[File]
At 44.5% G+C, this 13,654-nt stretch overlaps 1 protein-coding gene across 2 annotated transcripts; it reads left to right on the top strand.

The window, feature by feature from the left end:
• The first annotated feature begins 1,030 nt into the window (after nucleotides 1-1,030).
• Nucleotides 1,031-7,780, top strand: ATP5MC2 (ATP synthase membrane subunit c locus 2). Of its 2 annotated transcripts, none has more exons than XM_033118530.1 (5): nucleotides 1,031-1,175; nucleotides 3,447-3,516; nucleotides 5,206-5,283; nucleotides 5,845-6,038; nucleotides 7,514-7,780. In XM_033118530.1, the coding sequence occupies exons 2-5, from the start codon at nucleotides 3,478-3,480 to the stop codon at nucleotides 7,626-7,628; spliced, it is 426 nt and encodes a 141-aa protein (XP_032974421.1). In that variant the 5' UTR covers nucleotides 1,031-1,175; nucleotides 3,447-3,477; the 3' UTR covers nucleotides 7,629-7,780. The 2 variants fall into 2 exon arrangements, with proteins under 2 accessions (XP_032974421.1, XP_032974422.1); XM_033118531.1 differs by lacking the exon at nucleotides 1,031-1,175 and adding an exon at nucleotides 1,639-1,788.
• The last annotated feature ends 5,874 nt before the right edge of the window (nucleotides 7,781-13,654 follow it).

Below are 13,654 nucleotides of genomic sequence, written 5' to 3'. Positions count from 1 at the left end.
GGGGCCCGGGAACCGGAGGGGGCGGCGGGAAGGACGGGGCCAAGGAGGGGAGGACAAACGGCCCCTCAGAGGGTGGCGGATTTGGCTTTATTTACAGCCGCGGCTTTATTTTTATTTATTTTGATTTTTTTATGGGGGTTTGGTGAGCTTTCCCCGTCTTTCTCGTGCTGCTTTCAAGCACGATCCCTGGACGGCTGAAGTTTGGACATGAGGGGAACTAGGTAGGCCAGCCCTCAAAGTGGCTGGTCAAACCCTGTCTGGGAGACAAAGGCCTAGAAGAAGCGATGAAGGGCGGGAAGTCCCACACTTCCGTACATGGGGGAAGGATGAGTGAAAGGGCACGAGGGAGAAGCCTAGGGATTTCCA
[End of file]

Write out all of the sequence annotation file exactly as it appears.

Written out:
At 44.5% G+C, this 13,654-nt stretch overlaps 1 protein-coding gene across 2 annotated transcripts; it reads left to right on the top strand.

The window, feature by feature from the left end:
• The first annotated feature begins 1,030 nt into the window (after nucleotides 1-1,030).
• Nucleotides 1,031-7,780, top strand: ATP5MC2 (ATP synthase membrane subunit c locus 2). Of its 2 annotated transcripts, none has more exons than XM_033118530.1 (5): nucleotides 1,031-1,175; nucleotides 3,447-3,516; nucleotides 5,206-5,283; nucleotides 5,845-6,038; nucleotides 7,514-7,780. In XM_033118530.1, the coding sequence occupies exons 2-5, from the start codon at nucleotides 3,478-3,480 to the stop codon at nucleotides 7,626-7,628; spliced, it is 426 nt and encodes a 141-aa protein (XP_032974421.1). In that variant the 5' UTR covers nucleotides 1,031-1,175; nucleotides 3,447-3,477; the 3' UTR covers nucleotides 7,629-7,780. The 2 variants fall into 2 exon arrangements, with proteins under 2 accessions (XP_032974421.1, XP_032974422.1); XM_033118531.1 differs by lacking the exon at nucleotides 1,031-1,175 and adding an exon at nucleotides 1,639-1,788.
• The last annotated feature ends 5,874 nt before the right edge of the window (nucleotides 7,781-13,654 follow it).

Below are 13,654 nucleotides of genomic sequence, written 5' to 3'. Positions count from 1 at the left end.
GGGGCCCGGGAACCGGAGGGGGCGGCGGGAAGGACGGGGCCAAGGAGGGGAGGACAAACGGCCCCTCAGAGGGTGGCGGATTTGGCTTTATTTACAGCCGCGGCTTTATTTTTATTTATTTTGATTTTTTTATGGGGGTTTGGTGAGCTTTCCCCGTCTTTCTCGTGCTGCTTTCAAGCACGATCCCTGGACGGCTGAAGTTTGGACATGAGGGGAACTAGGTAGGCCAGCCCTCAAAGTGGCTGGTCAAACCCTGTCTGGGAGACAAAGGCCTAGAAGAAGCGATGAAGGGCGGGAAGTCCCACACTTCCGTACATGGGGGAAGGATGAGTGAAAGGGCACGAGGGAGAAGCCTAGGGATTTCCA